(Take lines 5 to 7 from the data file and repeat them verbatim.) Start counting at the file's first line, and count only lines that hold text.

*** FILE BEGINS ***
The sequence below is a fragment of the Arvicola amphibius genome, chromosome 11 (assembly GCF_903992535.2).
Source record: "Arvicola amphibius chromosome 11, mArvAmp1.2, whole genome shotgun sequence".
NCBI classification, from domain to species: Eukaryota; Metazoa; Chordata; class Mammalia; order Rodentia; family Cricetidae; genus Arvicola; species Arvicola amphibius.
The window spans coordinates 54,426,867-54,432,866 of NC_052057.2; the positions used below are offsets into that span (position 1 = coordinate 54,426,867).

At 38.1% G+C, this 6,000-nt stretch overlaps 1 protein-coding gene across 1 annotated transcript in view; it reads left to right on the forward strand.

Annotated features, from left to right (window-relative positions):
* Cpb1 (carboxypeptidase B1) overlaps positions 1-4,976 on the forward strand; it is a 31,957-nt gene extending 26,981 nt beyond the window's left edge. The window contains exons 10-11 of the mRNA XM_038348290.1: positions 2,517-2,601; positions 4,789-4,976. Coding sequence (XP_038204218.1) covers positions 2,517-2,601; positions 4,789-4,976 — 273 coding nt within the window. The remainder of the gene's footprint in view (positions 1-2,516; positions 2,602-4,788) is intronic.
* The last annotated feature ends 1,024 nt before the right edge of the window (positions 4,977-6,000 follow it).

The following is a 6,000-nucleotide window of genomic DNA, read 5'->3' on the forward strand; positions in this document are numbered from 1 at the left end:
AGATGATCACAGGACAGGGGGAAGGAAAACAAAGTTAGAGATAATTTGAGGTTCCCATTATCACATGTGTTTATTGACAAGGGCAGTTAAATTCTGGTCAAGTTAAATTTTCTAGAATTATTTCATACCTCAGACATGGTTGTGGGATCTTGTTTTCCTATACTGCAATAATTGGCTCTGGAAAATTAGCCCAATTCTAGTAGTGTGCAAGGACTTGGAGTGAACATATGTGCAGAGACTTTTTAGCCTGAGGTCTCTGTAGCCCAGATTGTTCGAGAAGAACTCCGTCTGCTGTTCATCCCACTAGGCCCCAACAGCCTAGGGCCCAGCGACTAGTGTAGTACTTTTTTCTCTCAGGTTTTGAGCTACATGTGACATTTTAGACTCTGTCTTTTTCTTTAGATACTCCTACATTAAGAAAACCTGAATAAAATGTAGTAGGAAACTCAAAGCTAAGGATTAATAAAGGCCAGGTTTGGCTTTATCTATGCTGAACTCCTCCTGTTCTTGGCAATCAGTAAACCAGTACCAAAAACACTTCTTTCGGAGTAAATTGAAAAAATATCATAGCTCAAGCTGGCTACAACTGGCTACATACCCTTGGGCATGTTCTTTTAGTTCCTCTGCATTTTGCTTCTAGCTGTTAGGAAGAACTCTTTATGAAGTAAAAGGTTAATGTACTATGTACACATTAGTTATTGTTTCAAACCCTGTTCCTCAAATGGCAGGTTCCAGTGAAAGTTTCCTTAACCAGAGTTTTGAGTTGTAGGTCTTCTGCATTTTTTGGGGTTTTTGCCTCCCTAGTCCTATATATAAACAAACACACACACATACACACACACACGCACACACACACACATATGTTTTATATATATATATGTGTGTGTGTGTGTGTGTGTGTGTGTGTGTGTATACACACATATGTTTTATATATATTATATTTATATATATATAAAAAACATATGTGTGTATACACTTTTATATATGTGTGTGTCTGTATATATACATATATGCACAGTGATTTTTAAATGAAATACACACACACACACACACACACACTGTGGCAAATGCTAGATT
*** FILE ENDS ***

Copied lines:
At 38.1% G+C, this 6,000-nt stretch overlaps 1 protein-coding gene across 1 annotated transcript in view; it reads left to right on the forward strand.

Annotated features, from left to right (window-relative positions):
* Cpb1 (carboxypeptidase B1) overlaps positions 1-4,976 on the forward strand; it is a 31,957-nt gene extending 26,981 nt beyond the window's left edge. The window contains exons 10-11 of the mRNA XM_038348290.1: positions 2,517-2,601; positions 4,789-4,976. Coding sequence (XP_038204218.1) covers positions 2,517-2,601; positions 4,789-4,976 — 273 coding nt within the window. The remainder of the gene's footprint in view (positions 1-2,516; positions 2,602-4,788) is intronic.